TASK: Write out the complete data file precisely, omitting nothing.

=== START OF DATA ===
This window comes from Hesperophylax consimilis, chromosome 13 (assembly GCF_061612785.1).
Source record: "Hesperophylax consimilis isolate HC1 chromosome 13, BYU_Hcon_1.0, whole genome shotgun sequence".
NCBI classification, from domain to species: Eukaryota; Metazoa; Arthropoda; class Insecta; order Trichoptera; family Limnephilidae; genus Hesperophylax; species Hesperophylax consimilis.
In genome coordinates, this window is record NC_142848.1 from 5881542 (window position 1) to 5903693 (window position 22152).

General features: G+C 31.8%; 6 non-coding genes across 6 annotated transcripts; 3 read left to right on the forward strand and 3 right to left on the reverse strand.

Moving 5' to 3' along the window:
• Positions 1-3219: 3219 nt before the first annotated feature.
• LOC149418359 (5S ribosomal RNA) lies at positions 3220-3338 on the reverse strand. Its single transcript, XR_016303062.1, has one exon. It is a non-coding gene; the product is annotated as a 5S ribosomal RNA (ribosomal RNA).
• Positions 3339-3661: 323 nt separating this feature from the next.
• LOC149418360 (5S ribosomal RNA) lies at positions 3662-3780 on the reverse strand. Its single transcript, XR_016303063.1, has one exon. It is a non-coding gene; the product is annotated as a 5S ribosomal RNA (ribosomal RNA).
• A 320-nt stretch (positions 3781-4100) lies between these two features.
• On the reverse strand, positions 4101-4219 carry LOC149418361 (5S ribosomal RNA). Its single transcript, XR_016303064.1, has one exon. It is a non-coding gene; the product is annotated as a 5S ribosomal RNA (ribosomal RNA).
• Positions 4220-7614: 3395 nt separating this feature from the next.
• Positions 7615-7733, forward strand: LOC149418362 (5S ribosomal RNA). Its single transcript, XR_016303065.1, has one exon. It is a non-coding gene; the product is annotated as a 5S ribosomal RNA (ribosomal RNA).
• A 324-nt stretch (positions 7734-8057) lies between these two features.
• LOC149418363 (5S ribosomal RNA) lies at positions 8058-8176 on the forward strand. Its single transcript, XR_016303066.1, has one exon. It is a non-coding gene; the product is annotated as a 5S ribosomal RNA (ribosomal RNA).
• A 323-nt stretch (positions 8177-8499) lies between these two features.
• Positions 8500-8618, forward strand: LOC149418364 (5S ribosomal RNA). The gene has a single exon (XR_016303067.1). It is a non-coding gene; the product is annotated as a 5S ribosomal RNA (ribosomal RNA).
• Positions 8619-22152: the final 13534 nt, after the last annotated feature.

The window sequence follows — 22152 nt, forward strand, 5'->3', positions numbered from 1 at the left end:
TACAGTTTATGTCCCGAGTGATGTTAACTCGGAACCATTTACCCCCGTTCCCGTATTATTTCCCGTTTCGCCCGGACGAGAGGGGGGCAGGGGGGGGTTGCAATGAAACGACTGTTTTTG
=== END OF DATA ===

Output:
This window comes from Hesperophylax consimilis, chromosome 13 (assembly GCF_061612785.1).
Source record: "Hesperophylax consimilis isolate HC1 chromosome 13, BYU_Hcon_1.0, whole genome shotgun sequence".
NCBI classification, from domain to species: Eukaryota; Metazoa; Arthropoda; class Insecta; order Trichoptera; family Limnephilidae; genus Hesperophylax; species Hesperophylax consimilis.
In genome coordinates, this window is record NC_142848.1 from 5881542 (window position 1) to 5903693 (window position 22152).

General features: G+C 31.8%; 6 non-coding genes across 6 annotated transcripts; 3 read left to right on the forward strand and 3 right to left on the reverse strand.

Moving 5' to 3' along the window:
• Positions 1-3219: 3219 nt before the first annotated feature.
• LOC149418359 (5S ribosomal RNA) lies at positions 3220-3338 on the reverse strand. Its single transcript, XR_016303062.1, has one exon. It is a non-coding gene; the product is annotated as a 5S ribosomal RNA (ribosomal RNA).
• Positions 3339-3661: 323 nt separating this feature from the next.
• LOC149418360 (5S ribosomal RNA) lies at positions 3662-3780 on the reverse strand. Its single transcript, XR_016303063.1, has one exon. It is a non-coding gene; the product is annotated as a 5S ribosomal RNA (ribosomal RNA).
• A 320-nt stretch (positions 3781-4100) lies between these two features.
• On the reverse strand, positions 4101-4219 carry LOC149418361 (5S ribosomal RNA). Its single transcript, XR_016303064.1, has one exon. It is a non-coding gene; the product is annotated as a 5S ribosomal RNA (ribosomal RNA).
• Positions 4220-7614: 3395 nt separating this feature from the next.
• Positions 7615-7733, forward strand: LOC149418362 (5S ribosomal RNA). Its single transcript, XR_016303065.1, has one exon. It is a non-coding gene; the product is annotated as a 5S ribosomal RNA (ribosomal RNA).
• A 324-nt stretch (positions 7734-8057) lies between these two features.
• LOC149418363 (5S ribosomal RNA) lies at positions 8058-8176 on the forward strand. Its single transcript, XR_016303066.1, has one exon. It is a non-coding gene; the product is annotated as a 5S ribosomal RNA (ribosomal RNA).
• A 323-nt stretch (positions 8177-8499) lies between these two features.
• Positions 8500-8618, forward strand: LOC149418364 (5S ribosomal RNA). The gene has a single exon (XR_016303067.1). It is a non-coding gene; the product is annotated as a 5S ribosomal RNA (ribosomal RNA).
• Positions 8619-22152: the final 13534 nt, after the last annotated feature.

The window sequence follows — 22152 nt, forward strand, 5'->3', positions numbered from 1 at the left end:
TACAGTTTATGTCCCGAGTGATGTTAACTCGGAACCATTTACCCCCGTTCCCGTATTATTTCCCGTTTCGCCCGGACGAGAGGGGGGCAGGGGGGGGTTGCAATGAAACGACTGTTTTTG